Whatever took the feeder down was strong. I hope it was a racoon. I’m not ready to deal with bears. Both raccoons and bears not only tear down feeders, but frequently steal them entirely, tucking them under their arms and taking them home to the nest..

Aw, c’mon! That’s not fair! Feeders are not cheap!

Owen found ours on the ground. It’s pretty bent up, but at least the bracket is in one piece and he can probably straighten out the rest of it, more or less. I don’t think the birds will care if it’s bent. I’m not sure what else to do, but I’m thinking of just tossing seed to the ground and let everyone have a go at it without having to climb onto the deck.That would minimize photography, but I’ve gone through four feeders this season … and it’s only the end of June.

Raccoons are not true hibernators, but grown ones store up fat so that they can sleep through most of the winter. The problem is, our weather is getting warmer. Will winter be cold enough for bears to hibernate? Or will they be coming after the feeders and trash cans all through the year?

Sketchy Goldfinches

So, for now, since we have a lot of feed, we will put it on the ground below the deck. Everything can eat without climbing the deck. Bears are big and strong. If the Duke goes after a bear, it will not go well for the Duke.

I’ve run of money. I can’t afford more feeders. I’m worried it might have been a bear because so many have been seen locally. Bears also mean finding secure places to store trash cans. Bears can break into sheds, or for that matter, houses.With such warm winters, even a hibernating bear might not sleep soundly and come out for a midnight snack. 

AT LEAST IT’S A CHIPMUNK – Marilyn Armstrong

He is a chipmunk, but he’s a tiny little thing, maybe the size of the palm of my hand. He always comes alone, and if there are no birds or squirrels (or photographing people) around, he looks for fallen seeds on the deck. In fact, he is a “Least Chipmunk,” a rather miniaturized version of the big guys.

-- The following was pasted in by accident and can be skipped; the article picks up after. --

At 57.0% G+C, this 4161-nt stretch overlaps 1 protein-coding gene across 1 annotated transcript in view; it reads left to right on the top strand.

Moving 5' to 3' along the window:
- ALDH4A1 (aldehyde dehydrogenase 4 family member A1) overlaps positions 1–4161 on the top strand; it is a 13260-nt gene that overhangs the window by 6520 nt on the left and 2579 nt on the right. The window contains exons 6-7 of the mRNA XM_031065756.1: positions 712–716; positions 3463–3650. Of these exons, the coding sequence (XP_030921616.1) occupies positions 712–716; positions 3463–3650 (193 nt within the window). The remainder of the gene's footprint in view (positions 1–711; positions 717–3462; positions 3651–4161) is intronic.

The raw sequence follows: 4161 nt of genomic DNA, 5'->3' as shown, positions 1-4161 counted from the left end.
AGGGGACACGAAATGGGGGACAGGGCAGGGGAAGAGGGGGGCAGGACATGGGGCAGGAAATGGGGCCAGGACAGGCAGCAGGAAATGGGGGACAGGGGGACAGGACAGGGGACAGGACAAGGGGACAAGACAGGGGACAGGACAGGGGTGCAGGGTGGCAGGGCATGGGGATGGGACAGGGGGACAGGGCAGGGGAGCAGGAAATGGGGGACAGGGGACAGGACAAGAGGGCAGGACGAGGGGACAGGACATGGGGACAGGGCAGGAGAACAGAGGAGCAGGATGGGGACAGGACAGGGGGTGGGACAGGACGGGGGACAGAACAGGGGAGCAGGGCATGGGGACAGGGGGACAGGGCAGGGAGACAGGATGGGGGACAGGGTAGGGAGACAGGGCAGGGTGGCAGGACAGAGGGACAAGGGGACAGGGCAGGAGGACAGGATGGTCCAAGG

First I thought he was a baby, but he is the same size he was in February.

A least chipmunk
More seeds and I’m so hungry
He’s watching me doing his portrait

The last two times he visited, he somehow managed to get up onto the feeder. The big chipmunks seems to have disappeared. Possibly eaten by bigger predators? The big ones make a proper dinner, but this little guy is hardly worth the effort.

Portrait of a tiny chipmunk

Related to squirrels, flying squirrels, and chipmunks, he’s like a miniature version of a normal chipmunk.

Good meal, wasn’t it?

He sees me taking pictures. He watches me while he eats. When he fills his mouth pouches with seeds, he quickly leaves. He has figured out that I’m not a predator, but you never know about those birds!

Just think for a moment what a LONG trip it is for this tiny guy. He has to climb from the ground up the rail of the deck — at least 20 feet. Then he found his way onto the deck, then up the rail. Finally, he climbed the center rail and finally, finds a place on the feeder.

THE NIGHT OF APRIL 25TH – Marilyn Armstrong

On top of the feeder and in the air – Flying Squirrels

The flying squirrels were super active last night. Flying and feeding, closing the “wings.” They were all over the feeders until the raccoons showed up and took over. You can actually see the squirrels body in the big wings and he is definitely ON TOP!

Two Flyers, with probably more in back and on the other feeder
On the march! Foof awaits … but not much



Sorry. I just wasn’t feeling inspired today. So I’m posting my favorites and most popular from the past few weeks. I’ve been writing a lot and every now and then, it’s hard to find something to say I haven’t already said.